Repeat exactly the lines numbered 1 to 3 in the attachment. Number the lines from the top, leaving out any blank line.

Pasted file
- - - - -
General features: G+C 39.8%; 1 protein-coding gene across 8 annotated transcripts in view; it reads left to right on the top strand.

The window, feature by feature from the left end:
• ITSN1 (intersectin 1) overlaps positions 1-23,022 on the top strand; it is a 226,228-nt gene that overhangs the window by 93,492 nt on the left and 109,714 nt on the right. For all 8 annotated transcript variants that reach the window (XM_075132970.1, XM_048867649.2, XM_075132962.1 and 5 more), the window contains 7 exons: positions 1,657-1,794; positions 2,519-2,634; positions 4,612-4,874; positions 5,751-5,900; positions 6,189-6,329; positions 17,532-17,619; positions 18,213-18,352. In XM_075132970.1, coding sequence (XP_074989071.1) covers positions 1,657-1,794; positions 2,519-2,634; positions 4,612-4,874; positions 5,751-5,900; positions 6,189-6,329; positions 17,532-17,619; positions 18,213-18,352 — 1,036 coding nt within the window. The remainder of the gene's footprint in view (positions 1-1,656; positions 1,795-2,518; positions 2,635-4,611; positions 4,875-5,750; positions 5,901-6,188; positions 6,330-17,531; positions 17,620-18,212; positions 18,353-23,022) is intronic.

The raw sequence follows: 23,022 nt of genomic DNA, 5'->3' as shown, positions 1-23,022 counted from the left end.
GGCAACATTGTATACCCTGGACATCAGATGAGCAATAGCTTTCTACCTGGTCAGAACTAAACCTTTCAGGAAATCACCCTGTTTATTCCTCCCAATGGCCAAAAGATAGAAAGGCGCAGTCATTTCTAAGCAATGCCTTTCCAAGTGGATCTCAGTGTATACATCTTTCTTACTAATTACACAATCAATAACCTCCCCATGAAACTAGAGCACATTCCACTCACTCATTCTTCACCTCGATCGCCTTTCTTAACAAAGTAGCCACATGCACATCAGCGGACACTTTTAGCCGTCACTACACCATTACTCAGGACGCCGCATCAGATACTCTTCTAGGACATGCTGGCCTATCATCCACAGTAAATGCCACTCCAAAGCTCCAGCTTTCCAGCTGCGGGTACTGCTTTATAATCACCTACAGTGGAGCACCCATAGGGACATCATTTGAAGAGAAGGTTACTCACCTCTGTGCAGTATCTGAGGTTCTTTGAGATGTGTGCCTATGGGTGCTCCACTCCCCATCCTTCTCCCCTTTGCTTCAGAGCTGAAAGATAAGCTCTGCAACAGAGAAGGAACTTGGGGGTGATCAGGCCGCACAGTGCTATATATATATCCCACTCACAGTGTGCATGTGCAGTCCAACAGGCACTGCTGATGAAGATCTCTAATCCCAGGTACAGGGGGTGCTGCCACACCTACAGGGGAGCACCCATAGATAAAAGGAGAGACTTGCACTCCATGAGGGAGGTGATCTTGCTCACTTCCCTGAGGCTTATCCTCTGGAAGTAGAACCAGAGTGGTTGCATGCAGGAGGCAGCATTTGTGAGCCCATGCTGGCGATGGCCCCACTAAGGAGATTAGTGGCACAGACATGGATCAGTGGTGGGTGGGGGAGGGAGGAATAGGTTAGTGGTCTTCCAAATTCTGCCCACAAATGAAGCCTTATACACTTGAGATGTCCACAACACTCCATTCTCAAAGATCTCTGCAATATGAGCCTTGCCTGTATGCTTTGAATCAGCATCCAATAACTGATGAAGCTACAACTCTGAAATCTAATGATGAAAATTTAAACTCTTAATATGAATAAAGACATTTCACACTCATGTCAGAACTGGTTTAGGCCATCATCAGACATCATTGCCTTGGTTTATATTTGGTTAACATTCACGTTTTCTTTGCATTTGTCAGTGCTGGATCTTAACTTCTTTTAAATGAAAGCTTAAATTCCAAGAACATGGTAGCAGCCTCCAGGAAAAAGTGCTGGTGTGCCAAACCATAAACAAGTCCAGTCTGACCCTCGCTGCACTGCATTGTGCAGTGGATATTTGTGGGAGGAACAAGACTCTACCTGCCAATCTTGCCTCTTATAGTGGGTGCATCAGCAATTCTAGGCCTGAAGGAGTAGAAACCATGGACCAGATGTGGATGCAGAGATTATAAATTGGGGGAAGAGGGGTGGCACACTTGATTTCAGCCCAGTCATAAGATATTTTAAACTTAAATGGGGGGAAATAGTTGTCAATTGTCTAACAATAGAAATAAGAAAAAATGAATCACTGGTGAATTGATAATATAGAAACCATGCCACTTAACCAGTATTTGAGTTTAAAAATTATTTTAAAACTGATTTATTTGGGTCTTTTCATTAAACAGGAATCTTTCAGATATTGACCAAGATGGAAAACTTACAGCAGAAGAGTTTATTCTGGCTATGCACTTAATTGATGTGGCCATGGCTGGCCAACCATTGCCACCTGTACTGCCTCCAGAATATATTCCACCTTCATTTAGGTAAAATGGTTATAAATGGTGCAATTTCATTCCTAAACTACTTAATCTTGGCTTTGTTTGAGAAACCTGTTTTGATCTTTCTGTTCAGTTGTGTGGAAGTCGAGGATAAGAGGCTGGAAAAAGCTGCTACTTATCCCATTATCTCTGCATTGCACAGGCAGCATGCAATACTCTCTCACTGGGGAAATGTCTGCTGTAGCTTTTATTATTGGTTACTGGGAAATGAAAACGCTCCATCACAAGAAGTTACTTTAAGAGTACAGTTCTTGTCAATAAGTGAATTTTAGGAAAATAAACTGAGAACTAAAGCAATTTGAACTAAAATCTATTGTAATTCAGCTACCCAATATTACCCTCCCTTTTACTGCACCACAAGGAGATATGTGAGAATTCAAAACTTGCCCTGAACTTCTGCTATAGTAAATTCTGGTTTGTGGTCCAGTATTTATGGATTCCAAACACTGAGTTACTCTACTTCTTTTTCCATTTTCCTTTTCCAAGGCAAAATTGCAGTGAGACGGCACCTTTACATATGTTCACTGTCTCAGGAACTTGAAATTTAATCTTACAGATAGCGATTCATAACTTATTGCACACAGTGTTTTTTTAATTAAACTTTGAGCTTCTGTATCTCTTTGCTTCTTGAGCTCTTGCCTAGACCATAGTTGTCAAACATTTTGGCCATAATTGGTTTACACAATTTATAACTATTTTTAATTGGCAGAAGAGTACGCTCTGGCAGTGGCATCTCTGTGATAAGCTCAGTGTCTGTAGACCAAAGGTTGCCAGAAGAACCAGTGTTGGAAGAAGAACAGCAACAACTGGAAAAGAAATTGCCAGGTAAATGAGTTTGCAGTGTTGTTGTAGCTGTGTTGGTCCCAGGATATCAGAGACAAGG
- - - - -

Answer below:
General features: G+C 39.8%; 1 protein-coding gene across 8 annotated transcripts in view; it reads left to right on the top strand.

The window, feature by feature from the left end:
• ITSN1 (intersectin 1) overlaps positions 1-23,022 on the top strand; it is a 226,228-nt gene that overhangs the window by 93,492 nt on the left and 109,714 nt on the right. For all 8 annotated transcript variants that reach the window (XM_075132970.1, XM_048867649.2, XM_075132962.1 and 5 more), the window contains 7 exons: positions 1,657-1,794; positions 2,519-2,634; positions 4,612-4,874; positions 5,751-5,900; positions 6,189-6,329; positions 17,532-17,619; positions 18,213-18,352. In XM_075132970.1, coding sequence (XP_074989071.1) covers positions 1,657-1,794; positions 2,519-2,634; positions 4,612-4,874; positions 5,751-5,900; positions 6,189-6,329; positions 17,532-17,619; positions 18,213-18,352 — 1,036 coding nt within the window. The remainder of the gene's footprint in view (positions 1-1,656; positions 1,795-2,518; positions 2,635-4,611; positions 4,875-5,750; positions 5,901-6,188; positions 6,330-17,531; positions 17,620-18,212; positions 18,353-23,022) is intronic.